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This land is our land.


The worldwide conservation movement may have done wonders for protecting land and biodiversity, but it's the latest threat (alongside extractive industries and tourism) to indigenous people, writes Mark Dowie in Conservation Refugees: The HundredYear Conflict Between Global Conservation and Native Peoples (The MIT Press, $27.95). From the Miwok, Paiute and Ahwahneechee of Yosemite Valley, to the Maasai of Eastern Africa to the Adevasi of India, a quest for conservation is creating millions of new refugees. Twelve percent of all land on Earth--or 11.75 million square miles--is now under conservation protection. "That's an area greater than the entire landmass of Africa," Dowie writes. And over half of that land was occupied or used by indigenous people. Early environmentalism has some skeletons in its closet--particularly celebrated naturalist and author John Muir, who founded the Sierra Club in 1892 and sought to protect the Yosemite Valley (what would later become Yosemite National Park), in part by getting rid of its Indian inhabitants. The exclusionary national park model developed at Yellowstone and Yosemite would be replicated across the world. Tourists--and even hunters--however, remained welcome.

Dowie writes, for example, that "about eight thousand tribal people and low-caste farmers living in the Kuno area of Madhya Pradesh, India, were summarily uprooted ... and moved to twenty-four villages on scrubland outside the borders of a sanctuary created for a pride of six imported Asiatic lions." India has as many as 600,000 conservation refugees, according to Dowie. What's worse, native people are often moved in the name of conservation only to have the land turned over to big development--teak and eucalyptus plantations in India--what Dowie calls "the fig leaf of conservation."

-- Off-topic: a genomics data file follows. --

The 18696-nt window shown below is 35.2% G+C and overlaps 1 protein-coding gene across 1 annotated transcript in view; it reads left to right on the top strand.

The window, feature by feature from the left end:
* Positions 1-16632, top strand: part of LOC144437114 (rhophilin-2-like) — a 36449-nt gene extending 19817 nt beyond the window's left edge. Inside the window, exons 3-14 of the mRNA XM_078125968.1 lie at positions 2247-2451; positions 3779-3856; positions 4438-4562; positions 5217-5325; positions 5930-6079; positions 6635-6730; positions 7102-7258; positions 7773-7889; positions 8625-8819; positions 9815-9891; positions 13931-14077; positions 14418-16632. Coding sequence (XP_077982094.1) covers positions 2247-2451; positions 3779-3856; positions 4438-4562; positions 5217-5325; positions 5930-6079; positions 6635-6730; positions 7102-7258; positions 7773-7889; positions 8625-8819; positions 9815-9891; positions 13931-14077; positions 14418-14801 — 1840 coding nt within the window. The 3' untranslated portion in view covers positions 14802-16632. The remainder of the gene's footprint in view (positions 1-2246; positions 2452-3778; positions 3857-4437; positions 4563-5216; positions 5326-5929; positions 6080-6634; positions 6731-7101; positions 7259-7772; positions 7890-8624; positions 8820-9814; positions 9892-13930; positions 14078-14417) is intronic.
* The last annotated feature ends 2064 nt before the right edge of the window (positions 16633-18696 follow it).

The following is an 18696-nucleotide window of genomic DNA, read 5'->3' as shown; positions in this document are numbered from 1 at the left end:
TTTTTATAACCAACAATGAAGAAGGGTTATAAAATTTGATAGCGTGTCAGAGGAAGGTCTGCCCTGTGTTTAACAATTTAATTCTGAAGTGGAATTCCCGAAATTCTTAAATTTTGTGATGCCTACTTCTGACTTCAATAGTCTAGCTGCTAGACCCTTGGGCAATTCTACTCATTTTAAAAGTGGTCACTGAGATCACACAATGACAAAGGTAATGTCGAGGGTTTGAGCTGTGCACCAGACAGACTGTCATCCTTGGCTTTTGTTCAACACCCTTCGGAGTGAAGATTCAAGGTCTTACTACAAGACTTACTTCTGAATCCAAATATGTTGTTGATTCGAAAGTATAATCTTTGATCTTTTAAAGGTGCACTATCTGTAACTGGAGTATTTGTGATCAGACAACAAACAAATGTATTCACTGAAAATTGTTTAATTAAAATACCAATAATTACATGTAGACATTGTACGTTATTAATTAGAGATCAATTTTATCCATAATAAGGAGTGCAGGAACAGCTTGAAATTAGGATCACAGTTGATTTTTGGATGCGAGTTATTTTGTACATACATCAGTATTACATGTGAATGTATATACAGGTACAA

An initial move to protect native rights has come in the form of the Forest Rights Act, much maligned by wildlife conservationists. The United Nation's Declaration on the Rights of Indigenous Peoples has offered protection, too, but though 140 nations supported the measure, four were against it, including the United States. A remaining danger, writes Dowie, is that the tribal people allowed to remain on their lands will be expected to remain "native," and be encouraged to "turn their community into a human zoo, where proud adults are paid ... to dress up in ceremonial garb and perform fertility dances for visiting ecotourists."

Brita Belli

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Title Annotation:The HundredYear Conflict Between Global Conservation and Native Peoples
Author:Belli, Brita
Article Type:Book review
Date:Jul 1, 2009
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